I know Firefox 8 stores it's passwords in a SQLite database, which can easily be stolen with access to the HDD!

What about Thunderbird 8? How does it store the passwords and how can one retieve them?

I know NirSoft has this nice tool to retrieve passwords, but it's not compatible with Thunderbird > 5.

5 Answers 5


On linux, the password database is stored in:


See @Karrax's answer for Windows locations.

You can examine this file interactively using the sqlite3 CLI:

sqlite3 ~/.thunderbird/zxcv1357.default/signons.sqlite

sqlite> .tables
moz_disabledHosts  moz_logins
sqlite> .schema moz_logins
CREATE TABLE moz_logins (id                 INTEGER PRIMARY KEY,hostname           TEXT NOT NULL,httpRealm          TEXT,formSubmitURL      TEXT,usernameField      TEXT NOT NULL,passwordField      TEXT NOT NULL,encryptedUsername  TEXT NOT NULL,encryptedPassword  TEXT NOT NULL,guid               TEXT,encType            INTEGER, timeCreated INTEGER, timeLastUsed INTEGER, timePasswordChanged INTEGER, timesUsed INTEGER);
CREATE INDEX moz_logins_encType_index ON moz_logins(encType);
CREATE INDEX moz_logins_guid_index ON moz_logins(guid);
CREATE INDEX moz_logins_hostname_formSubmitURL_index ON moz_logins(hostname, formSubmitURL);
CREATE INDEX moz_logins_hostname_httpRealm_index ON moz_logins(hostname, httpRealm);
CREATE INDEX moz_logins_hostname_index ON moz_logins(hostname);
sqlite> select * from moz_logins;

If you wanted to fetch usernames/passwords from code, it's as simple as:

echo "select encryptedUsername, encryptedPassword from moz_logins;" | sqlite3 ~/.thunderbird/*.default/signons.sqlite

or the equivalent in your favorite programming language with sqlite3 bindings.

Of course, if they're encrypted (as shown above) you'll need to put some effort into guessing the master password used for encryption. As a user, know that if you use a weak master password (e.g. P4ssw0rd1) it will be trivial to get the cleartext passwords.

  • 2
    Any hints on decrypting the passwords, if you have the master password?
    – sfyn
    Commented Oct 19, 2014 at 18:37
  • I installed Thunderbird today on Ubuntu 14.04 and just out of curiosity checked the .sqlite files in the mentioned folder. Glad to know that Mozilla no longer saves passwords in this manner anymore. signons.sqlite doesn't exist anymore and moz_logins table couldn't be found in any of the tables. Hopefully, they are encrypting this information somewhere inside thunderbird! Commented Jan 21, 2016 at 19:10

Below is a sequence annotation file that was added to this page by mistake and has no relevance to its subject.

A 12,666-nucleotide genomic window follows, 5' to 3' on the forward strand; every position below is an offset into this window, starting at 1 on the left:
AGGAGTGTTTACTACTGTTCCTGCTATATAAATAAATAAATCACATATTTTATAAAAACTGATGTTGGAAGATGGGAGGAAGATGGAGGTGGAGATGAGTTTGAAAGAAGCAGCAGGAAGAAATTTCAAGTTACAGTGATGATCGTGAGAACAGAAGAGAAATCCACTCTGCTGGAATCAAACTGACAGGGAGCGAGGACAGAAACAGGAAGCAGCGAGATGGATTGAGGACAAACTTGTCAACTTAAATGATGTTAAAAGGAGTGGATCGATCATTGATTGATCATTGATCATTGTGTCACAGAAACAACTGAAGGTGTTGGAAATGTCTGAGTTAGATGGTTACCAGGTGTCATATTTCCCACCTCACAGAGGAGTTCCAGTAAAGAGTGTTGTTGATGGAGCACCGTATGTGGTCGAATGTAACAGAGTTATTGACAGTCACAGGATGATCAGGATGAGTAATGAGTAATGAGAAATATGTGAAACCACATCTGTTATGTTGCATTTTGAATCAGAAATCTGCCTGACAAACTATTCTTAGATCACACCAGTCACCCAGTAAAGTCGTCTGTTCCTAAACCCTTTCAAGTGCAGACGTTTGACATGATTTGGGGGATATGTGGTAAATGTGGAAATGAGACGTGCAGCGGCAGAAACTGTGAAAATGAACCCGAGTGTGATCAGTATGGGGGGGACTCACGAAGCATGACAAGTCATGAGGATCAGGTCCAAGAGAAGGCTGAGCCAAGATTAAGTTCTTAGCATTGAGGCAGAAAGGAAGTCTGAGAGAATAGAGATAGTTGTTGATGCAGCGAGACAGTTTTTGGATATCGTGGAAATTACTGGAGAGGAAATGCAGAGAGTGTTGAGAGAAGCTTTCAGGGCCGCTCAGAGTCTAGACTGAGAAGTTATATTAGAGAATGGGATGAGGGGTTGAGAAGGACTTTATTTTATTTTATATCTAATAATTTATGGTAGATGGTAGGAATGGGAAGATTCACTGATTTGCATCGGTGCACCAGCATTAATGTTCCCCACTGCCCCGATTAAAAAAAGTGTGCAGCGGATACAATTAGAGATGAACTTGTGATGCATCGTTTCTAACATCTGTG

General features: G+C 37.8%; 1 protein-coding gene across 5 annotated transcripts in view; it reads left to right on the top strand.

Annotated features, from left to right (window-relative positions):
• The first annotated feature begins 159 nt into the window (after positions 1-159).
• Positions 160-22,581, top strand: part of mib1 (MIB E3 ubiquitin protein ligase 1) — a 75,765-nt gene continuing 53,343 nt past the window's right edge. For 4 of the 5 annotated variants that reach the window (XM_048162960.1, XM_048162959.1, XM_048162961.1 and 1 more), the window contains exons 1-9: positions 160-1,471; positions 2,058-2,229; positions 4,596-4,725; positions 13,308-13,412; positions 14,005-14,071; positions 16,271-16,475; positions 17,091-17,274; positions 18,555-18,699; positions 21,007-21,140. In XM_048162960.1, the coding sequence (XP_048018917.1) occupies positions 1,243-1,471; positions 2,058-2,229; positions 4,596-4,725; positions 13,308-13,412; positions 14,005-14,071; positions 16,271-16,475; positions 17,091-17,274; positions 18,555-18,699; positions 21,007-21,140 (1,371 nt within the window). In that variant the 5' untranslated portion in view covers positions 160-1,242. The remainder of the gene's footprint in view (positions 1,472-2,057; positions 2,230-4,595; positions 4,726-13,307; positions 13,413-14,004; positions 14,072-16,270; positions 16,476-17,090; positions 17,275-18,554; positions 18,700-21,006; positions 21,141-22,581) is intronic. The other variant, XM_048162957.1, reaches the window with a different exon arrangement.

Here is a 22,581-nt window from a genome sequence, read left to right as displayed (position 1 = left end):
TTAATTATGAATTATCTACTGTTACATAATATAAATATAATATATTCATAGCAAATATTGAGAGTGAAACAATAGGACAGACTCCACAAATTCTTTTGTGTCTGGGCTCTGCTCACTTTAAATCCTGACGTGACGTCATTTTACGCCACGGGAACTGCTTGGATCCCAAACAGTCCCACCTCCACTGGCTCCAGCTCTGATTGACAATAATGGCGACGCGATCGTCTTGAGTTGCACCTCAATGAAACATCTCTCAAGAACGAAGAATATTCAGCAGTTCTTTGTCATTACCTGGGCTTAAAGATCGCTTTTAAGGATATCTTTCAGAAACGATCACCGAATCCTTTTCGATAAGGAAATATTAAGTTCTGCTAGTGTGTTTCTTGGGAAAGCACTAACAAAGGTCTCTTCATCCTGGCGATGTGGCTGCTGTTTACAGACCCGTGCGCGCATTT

• 2
    @PrahladYeri now it is stored in logins.json
    – ZAB
    Commented Jun 10, 2016 at 9:55
  • @ZAB Yup, but the field says encryptedUsername and encryptedPassword, though I'm not so sure how strong (or weak) their encryption could be. Commented Jun 10, 2016 at 11:11
  • @PrahladYeri there is no encryption without a master password. The fields had the same name in signons.sqlite
    – ZAB
    Commented Jun 10, 2016 at 11:14

In Thunderbird 8.0, I can easily see all my passwords in the Options window, in Security tab, in the Passwords tab, in the Saved passwords window, with the "Show passwords" button.

I am not sure if you meant "how do I access the passwords programmatically".


The answer is yes.

ThunderBird stores all remembered email settings along with password into the SQLite database file 'signons.sqlite' in its profile location. The default profile location for different platforms is as follows,

[Windows XP]
C:\Documents and Settings\<user_name>\Application Data\Thunderbird\Profiles\<random_name>.default

[Windows Vista & Windows 7]

It would appear (since the docs for the master password relate to both) that Firefox and Thunderbird store their passwords in the same way. So yes, unless you encrypt your passwords with a master password, the passwords can easily be retrieved.


This Python script uses the Thunderbird/Firefox libraries to read the passwords stored in the logins.sqlite or signons.sqlite files from your profile folder.

It prompts you for your master password, which you can leave empty if you didn't use one.

And there is also this one, which I used recently (Oct. 2021) for Thunderbird passwords. It needs the logins.json and the key3.db or key4.db files from the profile directory. It also works for Firefox passwords.

You must log in to answer this question.

Not the answer you're looking for? Browse other questions tagged .